Saturday, January 23, 2016

Smart Guns, Misrepresentations, Expectations, and Consequences

Several articles recently cite a recent web study from Johns Hopkins concluding that roughly 60% of Americans wanting to buy a gun would buy a smart gun if one was available.

No, wait, that's not actually a correct representation of the study. The actual study found that nearly 59% of people buying guns would consider purchasing a childproof gun if one was available. Note the subtle, but profound, intentional misrepresentation of the results of the study, by the article about the study itself (compare paragraph one, the summary, to paragraph eight, the actual findings). Also note the heavy dose of unrelated statistics and propaganda, intended to emphasize how vital it presumably is to propagate the use of "smart" guns in society.

But that's only the start of the problems around this topic. See, there's no particular definition of "childproof" either, which allows people to extrapolate their own impressions. One could suppose that the 60% who would consider purchasing a childproof firearm would extrapolate that to mean a weapon which was impossible for a child to use, but for which that additional feature did not impede an adult from using such in any way. Of course, the reality is much different, as gun proponents have correctly observed: adding complexity to anything adds more possibility of failure. One could suppose that of those 60%, less would be inclined to consider such if the childproof capability came with an implicit 10% failure to function for the rightful owner when needed stipulation.

Also, let's not forget that, even setting aside the problems with ignoring the consequences of adding additional electronic safeguards, consider is fundamentally different than buy. I, personally, would consider a lot of things which I would not ultimately purchase. I have, for example, considered GM automobile offerings, even though I have no intention whatsoever of purchasing a car with an always-on, non-removable, government surveillance and tracking system always built in. On the other hand, if someone asked if I would consider buying a car which could give me directions, I'd say sure... and in the same intentionally deceptive way, I might thus be included in a survey group of people who would want OnStar (*shutter*).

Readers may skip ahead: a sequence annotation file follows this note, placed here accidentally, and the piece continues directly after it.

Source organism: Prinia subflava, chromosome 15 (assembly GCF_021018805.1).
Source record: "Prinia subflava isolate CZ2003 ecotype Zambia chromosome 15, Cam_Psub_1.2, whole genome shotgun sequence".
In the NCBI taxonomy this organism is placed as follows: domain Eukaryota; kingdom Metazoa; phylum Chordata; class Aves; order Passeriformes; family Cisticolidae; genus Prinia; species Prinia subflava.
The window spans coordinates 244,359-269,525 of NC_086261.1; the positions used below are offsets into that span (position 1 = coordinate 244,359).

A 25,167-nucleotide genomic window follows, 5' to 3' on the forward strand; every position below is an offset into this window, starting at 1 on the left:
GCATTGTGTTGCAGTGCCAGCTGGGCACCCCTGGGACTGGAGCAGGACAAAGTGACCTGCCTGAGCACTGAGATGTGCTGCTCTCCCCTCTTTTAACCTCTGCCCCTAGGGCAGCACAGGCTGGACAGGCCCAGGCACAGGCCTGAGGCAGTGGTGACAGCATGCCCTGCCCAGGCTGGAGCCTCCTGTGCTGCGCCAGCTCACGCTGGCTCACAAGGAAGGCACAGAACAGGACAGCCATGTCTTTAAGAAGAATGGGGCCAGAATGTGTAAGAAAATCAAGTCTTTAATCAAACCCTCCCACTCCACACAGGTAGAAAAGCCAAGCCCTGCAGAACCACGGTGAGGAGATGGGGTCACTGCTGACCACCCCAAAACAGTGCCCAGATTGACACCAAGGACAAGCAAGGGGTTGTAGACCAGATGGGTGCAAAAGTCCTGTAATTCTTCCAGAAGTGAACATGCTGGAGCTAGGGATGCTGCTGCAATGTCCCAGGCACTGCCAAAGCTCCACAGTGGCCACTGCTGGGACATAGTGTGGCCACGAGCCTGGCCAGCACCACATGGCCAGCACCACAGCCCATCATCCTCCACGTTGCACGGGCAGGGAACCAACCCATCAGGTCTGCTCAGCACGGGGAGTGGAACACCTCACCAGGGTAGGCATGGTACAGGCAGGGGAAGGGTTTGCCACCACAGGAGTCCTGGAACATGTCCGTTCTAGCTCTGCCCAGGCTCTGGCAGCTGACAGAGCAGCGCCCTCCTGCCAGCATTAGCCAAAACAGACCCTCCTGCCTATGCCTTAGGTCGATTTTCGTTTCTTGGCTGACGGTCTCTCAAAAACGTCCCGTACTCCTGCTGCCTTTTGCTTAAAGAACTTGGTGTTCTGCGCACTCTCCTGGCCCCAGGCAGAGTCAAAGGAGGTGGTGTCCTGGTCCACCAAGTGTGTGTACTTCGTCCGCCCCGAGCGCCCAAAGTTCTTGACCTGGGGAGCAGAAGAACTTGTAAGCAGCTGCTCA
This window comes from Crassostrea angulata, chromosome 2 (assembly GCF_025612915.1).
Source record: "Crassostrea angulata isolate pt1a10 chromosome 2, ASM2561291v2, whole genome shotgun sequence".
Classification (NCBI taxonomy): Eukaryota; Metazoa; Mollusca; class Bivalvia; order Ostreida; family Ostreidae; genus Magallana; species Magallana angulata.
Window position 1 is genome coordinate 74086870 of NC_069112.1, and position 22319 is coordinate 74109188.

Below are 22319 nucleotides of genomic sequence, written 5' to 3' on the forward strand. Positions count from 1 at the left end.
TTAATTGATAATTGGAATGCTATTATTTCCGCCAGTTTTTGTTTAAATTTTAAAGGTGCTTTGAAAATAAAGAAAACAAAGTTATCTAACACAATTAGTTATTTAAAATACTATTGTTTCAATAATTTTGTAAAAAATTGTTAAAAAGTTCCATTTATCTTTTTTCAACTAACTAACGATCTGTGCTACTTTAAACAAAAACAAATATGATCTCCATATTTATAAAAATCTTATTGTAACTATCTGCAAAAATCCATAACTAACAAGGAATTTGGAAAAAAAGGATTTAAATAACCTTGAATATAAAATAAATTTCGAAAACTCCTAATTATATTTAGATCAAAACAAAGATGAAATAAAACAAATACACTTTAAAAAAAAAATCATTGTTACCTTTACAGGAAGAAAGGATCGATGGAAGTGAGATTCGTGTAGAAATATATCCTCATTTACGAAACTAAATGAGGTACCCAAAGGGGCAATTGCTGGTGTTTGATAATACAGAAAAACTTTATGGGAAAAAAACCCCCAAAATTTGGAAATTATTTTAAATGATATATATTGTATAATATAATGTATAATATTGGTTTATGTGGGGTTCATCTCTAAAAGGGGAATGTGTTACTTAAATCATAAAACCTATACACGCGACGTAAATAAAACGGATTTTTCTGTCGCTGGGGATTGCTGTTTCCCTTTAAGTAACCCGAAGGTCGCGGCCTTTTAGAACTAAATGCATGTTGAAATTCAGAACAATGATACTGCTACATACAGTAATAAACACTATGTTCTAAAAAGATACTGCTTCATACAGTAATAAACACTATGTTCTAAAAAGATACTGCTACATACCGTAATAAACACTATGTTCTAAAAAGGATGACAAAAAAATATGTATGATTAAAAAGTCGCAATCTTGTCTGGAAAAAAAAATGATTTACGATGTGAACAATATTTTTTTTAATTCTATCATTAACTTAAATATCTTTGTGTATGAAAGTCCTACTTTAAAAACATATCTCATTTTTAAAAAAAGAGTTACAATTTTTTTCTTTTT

But even that is not the end of the issues with smart gun development and adoption. Even if all the issues could be worked out, and something made which was childproof and 100% functional for the intended owner(s), and imposed no additional overhead on use... there would still be a problem. You see, in their "infinite wisdom", several states have passed ordinances which require that as soon as any smart gun is available for purchase, all non smart guns cannot be sold. So as soon as the most onerous, non-functional, atrociously invasive smart gun is made available, all other guns are effectively banned from those states. Naturally, that has caused a huge push by gun rights advocates to prevent any smart guns from coming to market, and for very valid reasons. In essence, those states are creating a massive barrier to anything coming to market, through their idiotic policies.